• Part 2 Educating Boys at Hackham East Schools SINGLE SEX CLASSES 2008 This section of the report details the programs put in place for the 2008 boys class that are specifically tailored toward boys’ learning styles. It outlines the rationale for each program and offers observations and data about the impact of these programs on student learning. The Nursing Home Program Overview Our 2008 boys class consists of 29 boys in year 4 and 5 who are taught by a male teacher. The class was designed as a ‘balanced class’ and was not designed to deal only with ‘boys with behavioural issues’. The class is a fairly typical class with a mix of well-behaved students and some students who find it difficult to manage their behaviour. The class is located in a classroom next door to the single sex girls class to allow for mixed gender learning where desired. Literacy Programs The literacy programs in our boys class are a mix of ‘traditional’ and ‘boys’ practices. Students are involved in the Jolie Reading program, Benchmarks Reading Program and Lexile Reading Program to suit their reading abilities. There is a strong focus on guided reading, which is supported by parent helpers as well as peer tutors from older classes in the school. We have a reading block each morning where both individual and group reading activities take place. ICT activities are offered on a rotation to better engage boys in reading. All students in the Jarrod Lamshed • email: jarrod.lamshed@hackhame.sa.edu.au • Hackham East Schools 6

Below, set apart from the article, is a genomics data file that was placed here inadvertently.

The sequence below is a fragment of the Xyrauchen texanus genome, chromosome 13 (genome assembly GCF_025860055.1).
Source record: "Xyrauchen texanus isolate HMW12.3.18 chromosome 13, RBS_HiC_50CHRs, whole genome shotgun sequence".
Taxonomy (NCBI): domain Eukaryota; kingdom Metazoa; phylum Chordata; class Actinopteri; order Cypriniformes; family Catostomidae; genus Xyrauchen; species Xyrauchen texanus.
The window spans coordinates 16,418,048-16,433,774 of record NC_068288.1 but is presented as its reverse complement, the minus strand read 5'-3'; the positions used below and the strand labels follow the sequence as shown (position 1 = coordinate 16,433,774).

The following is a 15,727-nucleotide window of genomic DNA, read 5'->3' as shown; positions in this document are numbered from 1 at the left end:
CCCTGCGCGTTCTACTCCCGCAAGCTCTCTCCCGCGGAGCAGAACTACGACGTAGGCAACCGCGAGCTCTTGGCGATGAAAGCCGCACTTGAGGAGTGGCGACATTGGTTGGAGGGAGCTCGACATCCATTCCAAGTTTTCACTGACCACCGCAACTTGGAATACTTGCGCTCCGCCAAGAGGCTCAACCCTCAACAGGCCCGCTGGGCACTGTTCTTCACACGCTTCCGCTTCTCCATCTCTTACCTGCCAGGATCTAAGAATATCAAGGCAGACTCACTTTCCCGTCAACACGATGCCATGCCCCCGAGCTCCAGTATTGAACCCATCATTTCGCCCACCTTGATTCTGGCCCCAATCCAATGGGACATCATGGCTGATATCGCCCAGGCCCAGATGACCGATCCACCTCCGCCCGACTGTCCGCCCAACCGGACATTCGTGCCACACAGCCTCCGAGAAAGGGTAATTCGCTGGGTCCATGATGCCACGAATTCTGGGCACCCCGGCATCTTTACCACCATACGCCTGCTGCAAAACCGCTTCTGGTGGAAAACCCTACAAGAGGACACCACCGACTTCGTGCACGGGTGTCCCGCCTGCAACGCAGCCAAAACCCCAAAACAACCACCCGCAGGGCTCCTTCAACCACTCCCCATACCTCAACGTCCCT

• class are taking part in the Premier’s Reading Challenge. This offers purpose for reading. At the time of writing, all but two students have completed this challenge ahead of schedule. Daily silent reading is also in our program. This time is designed to promote reading for enjoyment. The boys are able to select from a range of texts including magazines, graphic novels, comic books and novels aimed at boys’ interests. Writing programs in our class have a ‘visual literacy’ focus. Boys are shown an image as inspiration for their writing. This image is left on display for the entire writing time. This visual prompt is used for writing in all genres. Templates are used to support genre writing, with clear, easy to fill in boxes for use in planning a text. This allows the boys to clarify their ideas before they write. We have seen a big increase in the amount of writing produced by the boys, as well as improvements in the structure of writing over different genres. Maths Maths looks very different in our class this year. This term, we were invited to present at the ‘New Angles on Maths’ conference about engaging boys in maths. We are using ‘show me’ boards in every lesson where a new concept is explained. This allows me to quickly see who ‘gets it’ and who doesn't. The show me boards also allow the lesson to keep momentum, meaning that the boys’ focus is kept on the learning. Maths trails are also used regularly. Allowing opportunities for the boys to move around (where appropriate) during maths lessons keeps them motivated and on task. The maths trails also provide a ‘real life’ purpose for learning. Theory based maths lessons are broken up. They are run for 30 minutes before recess and then another 30 minutes after recess. Short bursts of learning help boys to maintain focus. Interactive whiteboards and web based maths resources are used very regularly to engage boys. This works particularly well for those students who avoid traditional learning experiences. Our ‘buddy maths’ program allows the boys to become the ‘experts’ and consolidate their basic skills as they help younger students with their maths learning. This program happens once a week on top of our regular maths lessons. Next term we will be offering a mixture of single sex and mixed group maths learning to enable us to extend some learners and cater for some who need extra support. Jarrod Lamshed • email: jarrod.lamshed@hackhame.sa.edu.au • Hackham East Schools 7